This essay is adapted from a presentation I gave with Crystal Boson and Greg Stumpo at the Poetry Festival at Round Top, Texas in 2010.
No writer is an island.
At least, no writer should be an island.
We read work by other poets or fiction writers or historians or whatever, take inspiration from them, and synthesize what we find best in them into our own voices. There’s more than that, however. There’s a need, whether you feel it or not, to bounce ideas off living, breathing people. Great works of literature almost always have fingerprints besides the author’s on them. The question is, to whom should you turn?
There are three friends every writer needs.
First of all, you need a cheerleader. The world of writing and publishing is not very forgiving, and unless you’re very lucky, you’ll stumble more often than you’ll soar. Rejection can come in any guise, from the generic form letter to a booing member of the audience, and can be coldly impersonal or bitterly specific. Your cheerleader is there to hold you up when you don’t want to go on. Your cheerleader reads your latest short story and falls in love with the characters, reads your new poem and asks to forward it to friends. When you get your twentieth rejection letter that month, after waiting nine months for this particular journal to respond, your cheerleader takes you out for coffee, maybe to the local open mic, and reminds you afterwards how much better you are than everybody else who read. Your cheerleader makes you feel good about your writing.
Secondly, you need an informed critic. This friend understands your work, perhaps better than you do. This friend points out every single metaphor and why each does or does not advance your poem’s overall motif. This friend acts out scenes from your play with you. The informed critic suggests appropriate journals and presses to you. The informed critic is your synaesthetic, telling you what your verbs taste like, what color your plot is. The informed critic shows you your own work through a strange mirror, allowing you to understand it in new ways. The informed critic doesn’t hold back when your new poem is not up to snuff but is not cruel in letting you know. This friend holds you up by making you a better writer.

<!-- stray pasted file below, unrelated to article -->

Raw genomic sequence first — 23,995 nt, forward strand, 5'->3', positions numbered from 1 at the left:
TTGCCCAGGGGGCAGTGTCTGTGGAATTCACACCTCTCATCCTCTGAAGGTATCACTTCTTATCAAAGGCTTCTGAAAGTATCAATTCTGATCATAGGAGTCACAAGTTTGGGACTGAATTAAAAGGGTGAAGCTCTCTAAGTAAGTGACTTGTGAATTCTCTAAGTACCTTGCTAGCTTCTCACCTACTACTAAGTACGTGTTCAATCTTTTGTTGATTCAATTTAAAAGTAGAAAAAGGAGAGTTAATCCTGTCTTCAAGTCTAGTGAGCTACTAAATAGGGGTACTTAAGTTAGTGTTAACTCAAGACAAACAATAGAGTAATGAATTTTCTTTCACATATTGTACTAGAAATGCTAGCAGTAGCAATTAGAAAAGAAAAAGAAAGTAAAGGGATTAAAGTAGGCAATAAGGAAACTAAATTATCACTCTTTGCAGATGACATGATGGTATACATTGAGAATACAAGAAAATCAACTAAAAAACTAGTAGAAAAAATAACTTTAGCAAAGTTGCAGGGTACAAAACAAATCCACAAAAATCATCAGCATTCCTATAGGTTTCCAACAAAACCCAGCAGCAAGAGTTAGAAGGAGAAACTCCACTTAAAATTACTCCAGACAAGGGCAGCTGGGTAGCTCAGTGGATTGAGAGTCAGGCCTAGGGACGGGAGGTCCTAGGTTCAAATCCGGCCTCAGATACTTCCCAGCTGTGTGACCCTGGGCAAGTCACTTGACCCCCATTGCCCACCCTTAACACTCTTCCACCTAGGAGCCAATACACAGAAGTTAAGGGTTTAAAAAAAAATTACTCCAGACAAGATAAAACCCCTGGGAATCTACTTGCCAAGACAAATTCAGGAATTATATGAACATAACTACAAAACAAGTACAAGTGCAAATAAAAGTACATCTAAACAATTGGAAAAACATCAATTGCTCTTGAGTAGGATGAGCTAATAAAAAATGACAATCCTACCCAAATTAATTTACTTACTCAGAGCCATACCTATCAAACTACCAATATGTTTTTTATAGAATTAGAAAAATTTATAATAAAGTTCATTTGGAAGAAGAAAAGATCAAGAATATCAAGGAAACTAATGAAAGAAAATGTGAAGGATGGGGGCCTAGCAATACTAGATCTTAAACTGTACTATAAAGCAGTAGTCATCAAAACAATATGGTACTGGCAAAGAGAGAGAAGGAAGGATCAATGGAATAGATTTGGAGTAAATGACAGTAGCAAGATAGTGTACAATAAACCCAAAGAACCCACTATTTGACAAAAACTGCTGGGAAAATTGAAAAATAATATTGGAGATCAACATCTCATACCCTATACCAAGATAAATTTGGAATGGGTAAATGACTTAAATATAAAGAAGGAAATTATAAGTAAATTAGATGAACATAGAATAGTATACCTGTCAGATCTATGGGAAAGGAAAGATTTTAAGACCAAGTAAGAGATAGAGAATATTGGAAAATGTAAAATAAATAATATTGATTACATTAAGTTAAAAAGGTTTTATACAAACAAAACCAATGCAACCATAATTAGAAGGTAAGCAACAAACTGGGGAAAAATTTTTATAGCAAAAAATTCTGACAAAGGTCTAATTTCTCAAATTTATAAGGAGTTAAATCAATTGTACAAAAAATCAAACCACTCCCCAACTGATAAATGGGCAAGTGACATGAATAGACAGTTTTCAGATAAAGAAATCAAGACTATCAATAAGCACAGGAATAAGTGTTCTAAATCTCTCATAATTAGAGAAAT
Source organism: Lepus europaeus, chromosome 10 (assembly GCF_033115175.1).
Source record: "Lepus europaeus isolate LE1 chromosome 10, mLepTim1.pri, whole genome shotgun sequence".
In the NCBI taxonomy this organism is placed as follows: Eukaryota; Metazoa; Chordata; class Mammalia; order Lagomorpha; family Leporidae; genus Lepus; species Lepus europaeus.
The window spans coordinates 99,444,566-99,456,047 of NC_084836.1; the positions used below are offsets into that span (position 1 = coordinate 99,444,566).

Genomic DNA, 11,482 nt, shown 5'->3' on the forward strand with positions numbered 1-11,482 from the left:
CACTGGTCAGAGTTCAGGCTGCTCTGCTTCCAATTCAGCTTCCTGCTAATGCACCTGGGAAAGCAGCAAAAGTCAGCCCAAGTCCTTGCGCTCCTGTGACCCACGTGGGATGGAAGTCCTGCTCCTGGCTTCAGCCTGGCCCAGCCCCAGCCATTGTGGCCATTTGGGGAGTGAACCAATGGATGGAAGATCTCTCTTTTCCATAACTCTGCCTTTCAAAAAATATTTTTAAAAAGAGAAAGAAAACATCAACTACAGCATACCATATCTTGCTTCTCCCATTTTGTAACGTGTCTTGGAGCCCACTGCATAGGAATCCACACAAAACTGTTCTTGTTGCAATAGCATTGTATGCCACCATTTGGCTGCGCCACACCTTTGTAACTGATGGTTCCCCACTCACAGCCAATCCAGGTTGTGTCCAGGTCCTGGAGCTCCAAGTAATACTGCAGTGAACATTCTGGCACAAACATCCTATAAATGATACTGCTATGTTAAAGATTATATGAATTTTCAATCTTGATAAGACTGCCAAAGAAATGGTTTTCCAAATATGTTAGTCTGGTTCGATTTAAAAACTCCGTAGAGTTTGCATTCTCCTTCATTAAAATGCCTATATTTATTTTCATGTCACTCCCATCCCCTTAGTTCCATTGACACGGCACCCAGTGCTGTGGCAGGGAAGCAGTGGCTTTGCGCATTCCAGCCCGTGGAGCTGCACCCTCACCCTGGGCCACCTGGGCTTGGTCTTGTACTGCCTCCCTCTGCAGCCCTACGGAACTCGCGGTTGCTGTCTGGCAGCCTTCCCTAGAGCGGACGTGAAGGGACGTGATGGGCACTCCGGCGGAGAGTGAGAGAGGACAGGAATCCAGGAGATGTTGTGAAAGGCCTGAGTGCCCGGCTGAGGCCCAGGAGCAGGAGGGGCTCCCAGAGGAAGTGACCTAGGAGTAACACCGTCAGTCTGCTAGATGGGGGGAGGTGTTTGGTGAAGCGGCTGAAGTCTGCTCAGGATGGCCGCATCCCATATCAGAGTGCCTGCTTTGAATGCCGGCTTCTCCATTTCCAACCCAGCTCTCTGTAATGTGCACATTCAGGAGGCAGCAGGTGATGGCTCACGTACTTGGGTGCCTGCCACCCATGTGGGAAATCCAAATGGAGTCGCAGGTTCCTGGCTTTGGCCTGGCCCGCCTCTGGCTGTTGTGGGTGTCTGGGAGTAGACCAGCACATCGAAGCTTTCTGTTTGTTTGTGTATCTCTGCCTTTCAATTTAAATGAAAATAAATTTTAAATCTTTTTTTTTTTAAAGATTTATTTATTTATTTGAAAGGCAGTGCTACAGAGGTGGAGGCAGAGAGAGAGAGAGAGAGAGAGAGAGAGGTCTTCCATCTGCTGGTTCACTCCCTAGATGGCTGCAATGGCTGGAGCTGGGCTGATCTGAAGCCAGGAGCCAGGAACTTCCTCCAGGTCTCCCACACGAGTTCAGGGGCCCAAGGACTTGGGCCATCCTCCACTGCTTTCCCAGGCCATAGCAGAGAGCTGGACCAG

Lastly, you need a non-writer. This friend hasn’t studied Marxist Theory, hasn’t kept up with the latest collections of poetry put out by Graywolf or Ugly Duckling Presse, hasn’t written a story since that exercise back in sophomore year of high school (and it wasn’t very good, even for high school). The non-writer keeps you honest. You don’t have to aim for the lowest common denominator in your writing, but you should remember that there is a world full of potential readers out there who are untrained, who are smart but not knowledgeable. You can reach them, if you wish, if someone can help remind you when you’ve gone too far. Or, this friend can be the first to announce that your latest work is affecting, is really striking on multiple levels. This friend will change over the years as he or she becomes more informed through the connection with you. Keep finding new non-writers.
My cheerleader is Janet McCann, a professor at Texas A&M who has always been in my corner. My informed critic is Crystal Boson, with whom I not only collaborate critically, but creatively. My non-writer used to be my wife, Kate, but she’s developed quite the discerning taste over the years (which is still great, as I can turn to her for an informed reading of whatever I’m working on). Now my non-writer is my dad. None of these people are close to me geographically, but we maintain communication through email, social networks, and phone calls. These are true friendships and relationships, and they improve what I do, who I am as a writer. Could I write without them? Probably. Something. But once you have these friends, you just might realize how much you really need them to be at your best.